Denver's independent auditor found the city's social equity office needs better organization and support in a report issued Thursday, an assessment that quickly drew a rebuke from Mayor Michael Hancock's office as being "more detrimental than supportive."

The report, led by Denver Auditor Timothy M. O'Brien, faulted the Mayor's Office of Social Equity and Innovation for lacking strategic goals and the authority needed to conduct its work within other city departments.

Auditors also said the office, which Hancock established via an executive order in June 2020, needed more support from the mayor's office to ensure it's capable of achieving its goals of improving social equity and minimizing racism in city government.

"This is a very new office with a high amount of recent turnover in leadership,” O'Brien said in a statement. “I hope this audit will incentivize current leadership to begin building a stronger framework that will ensure this office’s important work has real impact and lasts in the city for a long time to come.”

Specifically, auditors noted that the office did not have a strategic plan with benchmarks that can be tracked and assessed. The office should also conduct a needs-assessment, they said, to determine what issues need to be addressed. They noted the consistent turnover in leadership, which has caused specific goals to shift, and they said the executive order that founded the office didn't give it enough authority for staff to have an impact within the broader city government. O'Brien's team also faulted communication between the office and other agencies, and it recommended the executive order be reworked.

The office lacked documented program design, according to the report, and staff hold "undefined roles and responsibilities"; instead, staff told the auditors, they rely on the vision and experience of longer-serving peers, as well as their own "emotional intelligence," to guide their day-to-day efforts. The office has had three leaders in the two years since it was formally created.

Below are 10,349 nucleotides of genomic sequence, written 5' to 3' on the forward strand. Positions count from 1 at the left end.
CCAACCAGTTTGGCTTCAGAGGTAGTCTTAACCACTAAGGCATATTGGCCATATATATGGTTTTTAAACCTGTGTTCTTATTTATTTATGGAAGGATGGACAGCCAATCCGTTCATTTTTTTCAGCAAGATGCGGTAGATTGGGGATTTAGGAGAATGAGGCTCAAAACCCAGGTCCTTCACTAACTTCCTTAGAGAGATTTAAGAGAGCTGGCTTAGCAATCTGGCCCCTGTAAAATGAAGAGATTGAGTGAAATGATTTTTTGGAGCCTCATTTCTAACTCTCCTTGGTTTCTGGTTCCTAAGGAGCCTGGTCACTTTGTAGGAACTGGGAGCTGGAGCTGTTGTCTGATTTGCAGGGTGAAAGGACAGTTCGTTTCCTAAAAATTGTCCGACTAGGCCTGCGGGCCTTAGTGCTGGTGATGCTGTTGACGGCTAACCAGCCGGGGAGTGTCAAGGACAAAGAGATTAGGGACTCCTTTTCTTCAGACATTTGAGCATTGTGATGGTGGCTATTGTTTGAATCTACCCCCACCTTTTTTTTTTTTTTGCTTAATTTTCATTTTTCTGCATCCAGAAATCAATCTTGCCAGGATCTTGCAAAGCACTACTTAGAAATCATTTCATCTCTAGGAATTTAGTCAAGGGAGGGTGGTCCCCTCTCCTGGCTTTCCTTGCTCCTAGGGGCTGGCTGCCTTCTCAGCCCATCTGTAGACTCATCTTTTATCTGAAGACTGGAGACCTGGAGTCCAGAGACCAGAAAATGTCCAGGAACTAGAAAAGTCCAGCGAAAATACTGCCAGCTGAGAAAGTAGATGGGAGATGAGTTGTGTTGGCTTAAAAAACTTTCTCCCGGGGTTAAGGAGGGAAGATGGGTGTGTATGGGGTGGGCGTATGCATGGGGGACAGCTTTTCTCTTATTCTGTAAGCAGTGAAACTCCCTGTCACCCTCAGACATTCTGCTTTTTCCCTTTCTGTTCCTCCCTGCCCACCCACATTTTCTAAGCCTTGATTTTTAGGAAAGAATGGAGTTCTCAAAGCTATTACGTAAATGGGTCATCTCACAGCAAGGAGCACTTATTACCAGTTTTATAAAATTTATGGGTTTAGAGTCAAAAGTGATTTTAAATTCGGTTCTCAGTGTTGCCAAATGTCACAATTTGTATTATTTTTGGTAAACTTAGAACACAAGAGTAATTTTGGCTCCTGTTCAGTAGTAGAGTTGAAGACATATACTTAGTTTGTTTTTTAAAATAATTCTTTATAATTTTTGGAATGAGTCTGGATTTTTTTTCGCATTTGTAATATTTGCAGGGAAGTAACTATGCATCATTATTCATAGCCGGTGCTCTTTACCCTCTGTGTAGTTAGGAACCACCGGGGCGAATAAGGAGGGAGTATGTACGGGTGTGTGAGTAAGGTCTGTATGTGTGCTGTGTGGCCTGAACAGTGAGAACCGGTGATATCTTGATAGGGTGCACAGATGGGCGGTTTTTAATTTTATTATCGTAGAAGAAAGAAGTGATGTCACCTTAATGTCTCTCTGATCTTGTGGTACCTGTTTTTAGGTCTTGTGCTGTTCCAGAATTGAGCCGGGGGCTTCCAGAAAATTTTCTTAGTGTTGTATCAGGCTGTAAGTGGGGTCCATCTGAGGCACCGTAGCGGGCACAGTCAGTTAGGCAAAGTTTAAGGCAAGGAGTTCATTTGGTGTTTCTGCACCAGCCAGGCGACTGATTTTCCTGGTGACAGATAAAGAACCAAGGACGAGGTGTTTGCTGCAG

In all, the auditors recommended the equity office make 16 changes. In its response, the office agreed to all 16 recommendations and said they would all be implemented by Nov. 23 at the latest.

Despite the agreement between the office and auditors, Hancock was sharply critical of the audit in a letter presented to the auditing committee Thursday. He said the analysis was hastily conducted and premature, given that the city created the equity office only two years ago. The mayor accused auditors of omitting equity work the city is already undertaking, and he said auditors did a "disservice" by not noting other efforts conducted before 2020.

"What is galling, however, and why I believe this audit report is more detrimental than supportive to the cause of equity in our city, is while the audit report’s authors were closely examining the trees, they neglected to see the forest," he wrote. "The forest, in this case, was an unprecedented global pandemic that caused the shutdown of many city offices, the suspension of normal operations and a clarion call to every city employee to rethink their work to help save the city. One can read this audit report and come away with the impression that nothing of consequence was happening in Denver in 2020-2021." 

O'Brien, the city's auditor, said in a statement that the review was "nothing beyond the norm for any assessment we might do, and no city agency is above independent assessment."

"I am disappointed office leadership and even the mayor have so thoroughly misunderstood how audits work," he continued, "and how they have misrepresented the integrity of our research and findings.”

The equity office needs strong leadership and support from the mayor's office, O'Brien said, to get back on track. 

“Due to leadership turnover and a lack of clear direction," he said, "the office doesn’t have the resources it needs to support diversity, equity, and inclusion citywide.”

Health reporter

Seth Klamann is the health reporter for the Gazette, focused on COVID-19, public health and substance use. He's a Kansas City native and a University of Missouri alum, with stops in Wyoming, Omaha and Milwaukee before moving to Denver.